The good news — an idea advancing in Trenton would help you reduce your property tax bill by up to $1,000 each year.

The bad news — you'll have to work for it, and the proposal applies only to New Jersey's older residents.

elderly couple
Zoomar RF, ThinkStock

Advanced by the full Assembly on Thursday, and awaiting action in the Senate, is legislation that would permit municipalities to implement programs in which residents can perform volunteer services to earn property tax credits on their primary residence.

Residents must have lived in their home for at least 15 years to be eligible, and be 60 years of age or older.

"A lot of times we have to think outside the box when it comes to trying to lower property taxes," said Assemblyman Joseph Lagana, D-Bergen, one of the bill's primary sponsors. "Just trying to figure out how we can offer something to our residents, while at the same time offering something back to the community."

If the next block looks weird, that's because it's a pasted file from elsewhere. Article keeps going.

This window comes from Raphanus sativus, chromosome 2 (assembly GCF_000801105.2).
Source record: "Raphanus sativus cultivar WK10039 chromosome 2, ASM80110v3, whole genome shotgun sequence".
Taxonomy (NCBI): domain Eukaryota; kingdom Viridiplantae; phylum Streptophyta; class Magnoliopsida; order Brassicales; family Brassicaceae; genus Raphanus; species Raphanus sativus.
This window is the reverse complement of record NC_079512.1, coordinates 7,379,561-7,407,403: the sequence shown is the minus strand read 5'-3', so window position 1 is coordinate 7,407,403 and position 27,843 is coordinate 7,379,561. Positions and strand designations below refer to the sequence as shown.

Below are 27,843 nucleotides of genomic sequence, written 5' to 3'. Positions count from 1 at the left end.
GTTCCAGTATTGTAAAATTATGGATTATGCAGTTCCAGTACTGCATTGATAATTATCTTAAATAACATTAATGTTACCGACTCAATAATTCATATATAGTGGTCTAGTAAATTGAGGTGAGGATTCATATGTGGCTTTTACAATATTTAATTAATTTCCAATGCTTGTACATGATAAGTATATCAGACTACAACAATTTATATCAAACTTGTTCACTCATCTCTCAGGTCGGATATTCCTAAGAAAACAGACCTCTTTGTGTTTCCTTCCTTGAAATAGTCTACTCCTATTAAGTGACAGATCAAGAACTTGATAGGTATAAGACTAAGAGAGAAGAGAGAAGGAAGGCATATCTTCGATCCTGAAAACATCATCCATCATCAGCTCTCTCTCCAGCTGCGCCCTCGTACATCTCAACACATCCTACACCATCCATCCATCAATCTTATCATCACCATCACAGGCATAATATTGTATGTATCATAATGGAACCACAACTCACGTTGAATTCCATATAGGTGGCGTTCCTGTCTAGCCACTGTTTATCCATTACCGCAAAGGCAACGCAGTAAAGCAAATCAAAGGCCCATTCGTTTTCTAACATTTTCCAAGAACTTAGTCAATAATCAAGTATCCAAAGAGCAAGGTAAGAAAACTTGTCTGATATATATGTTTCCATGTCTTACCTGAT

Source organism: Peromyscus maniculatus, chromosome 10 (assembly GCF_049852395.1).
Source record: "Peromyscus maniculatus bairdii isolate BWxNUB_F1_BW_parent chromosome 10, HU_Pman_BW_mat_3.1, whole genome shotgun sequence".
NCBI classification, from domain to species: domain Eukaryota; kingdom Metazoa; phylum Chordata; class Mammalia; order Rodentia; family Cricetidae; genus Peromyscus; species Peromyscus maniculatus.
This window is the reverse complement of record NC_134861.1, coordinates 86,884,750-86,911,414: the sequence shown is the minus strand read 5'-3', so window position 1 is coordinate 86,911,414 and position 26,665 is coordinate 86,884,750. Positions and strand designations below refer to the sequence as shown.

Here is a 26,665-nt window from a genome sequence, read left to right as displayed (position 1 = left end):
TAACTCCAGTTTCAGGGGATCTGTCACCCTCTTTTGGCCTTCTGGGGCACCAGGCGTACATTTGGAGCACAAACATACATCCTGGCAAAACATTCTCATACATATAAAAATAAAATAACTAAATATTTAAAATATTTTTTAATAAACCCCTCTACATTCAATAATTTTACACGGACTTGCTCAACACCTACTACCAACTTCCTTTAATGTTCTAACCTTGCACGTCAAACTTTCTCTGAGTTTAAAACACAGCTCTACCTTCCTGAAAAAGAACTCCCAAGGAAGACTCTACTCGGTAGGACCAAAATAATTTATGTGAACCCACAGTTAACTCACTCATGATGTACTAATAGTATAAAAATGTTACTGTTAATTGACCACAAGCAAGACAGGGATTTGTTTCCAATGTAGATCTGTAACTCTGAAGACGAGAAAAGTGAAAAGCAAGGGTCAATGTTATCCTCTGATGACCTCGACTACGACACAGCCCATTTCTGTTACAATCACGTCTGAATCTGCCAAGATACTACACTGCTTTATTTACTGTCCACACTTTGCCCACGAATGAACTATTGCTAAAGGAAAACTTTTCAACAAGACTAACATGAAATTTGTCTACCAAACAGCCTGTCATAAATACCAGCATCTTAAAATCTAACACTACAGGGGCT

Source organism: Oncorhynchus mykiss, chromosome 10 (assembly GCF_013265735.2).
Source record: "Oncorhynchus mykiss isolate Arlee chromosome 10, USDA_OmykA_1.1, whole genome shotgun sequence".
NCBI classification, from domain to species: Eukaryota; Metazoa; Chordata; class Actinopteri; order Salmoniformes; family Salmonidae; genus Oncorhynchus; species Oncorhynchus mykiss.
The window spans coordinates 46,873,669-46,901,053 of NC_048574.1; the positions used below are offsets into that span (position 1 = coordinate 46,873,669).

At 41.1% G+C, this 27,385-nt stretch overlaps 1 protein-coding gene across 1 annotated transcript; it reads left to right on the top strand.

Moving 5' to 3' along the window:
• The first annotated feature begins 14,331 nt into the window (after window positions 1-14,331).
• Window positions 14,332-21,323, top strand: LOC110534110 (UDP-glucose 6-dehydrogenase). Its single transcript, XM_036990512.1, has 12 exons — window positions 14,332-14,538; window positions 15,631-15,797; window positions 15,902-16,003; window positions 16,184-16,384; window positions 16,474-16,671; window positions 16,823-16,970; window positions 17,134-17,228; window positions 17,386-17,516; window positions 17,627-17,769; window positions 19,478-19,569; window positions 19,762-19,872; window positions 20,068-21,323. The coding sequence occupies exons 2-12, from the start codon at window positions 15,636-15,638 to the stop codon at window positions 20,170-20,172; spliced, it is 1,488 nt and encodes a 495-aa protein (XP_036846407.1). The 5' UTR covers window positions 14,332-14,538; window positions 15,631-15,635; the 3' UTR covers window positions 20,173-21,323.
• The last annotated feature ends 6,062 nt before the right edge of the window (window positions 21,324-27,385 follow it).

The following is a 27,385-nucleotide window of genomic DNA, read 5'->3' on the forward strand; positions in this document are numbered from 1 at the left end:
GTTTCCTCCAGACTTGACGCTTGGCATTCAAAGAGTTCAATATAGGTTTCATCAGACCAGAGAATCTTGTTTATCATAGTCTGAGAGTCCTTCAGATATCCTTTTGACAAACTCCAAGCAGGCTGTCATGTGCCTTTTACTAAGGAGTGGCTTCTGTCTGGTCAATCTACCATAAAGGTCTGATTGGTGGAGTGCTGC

The bill states a municipality involved in such a program cannot utilize volunteers for any positions that would otherwise be paid through the municipality's budget. Volunteers would earn tax credits per hour at the same rate of the state's minimum wage, up to $1,000 each year.

"I feel like our seniors really are at the point in their lives where they need the support from the community to try to remain in their homes," Lagana added "They're looking at different ways where they can reduce their burdens."

If the bill were to become law, municipalities would not be required to create such a program.

More from WOBM:

Contact reporter Dino Flammia at

More From Beach Radio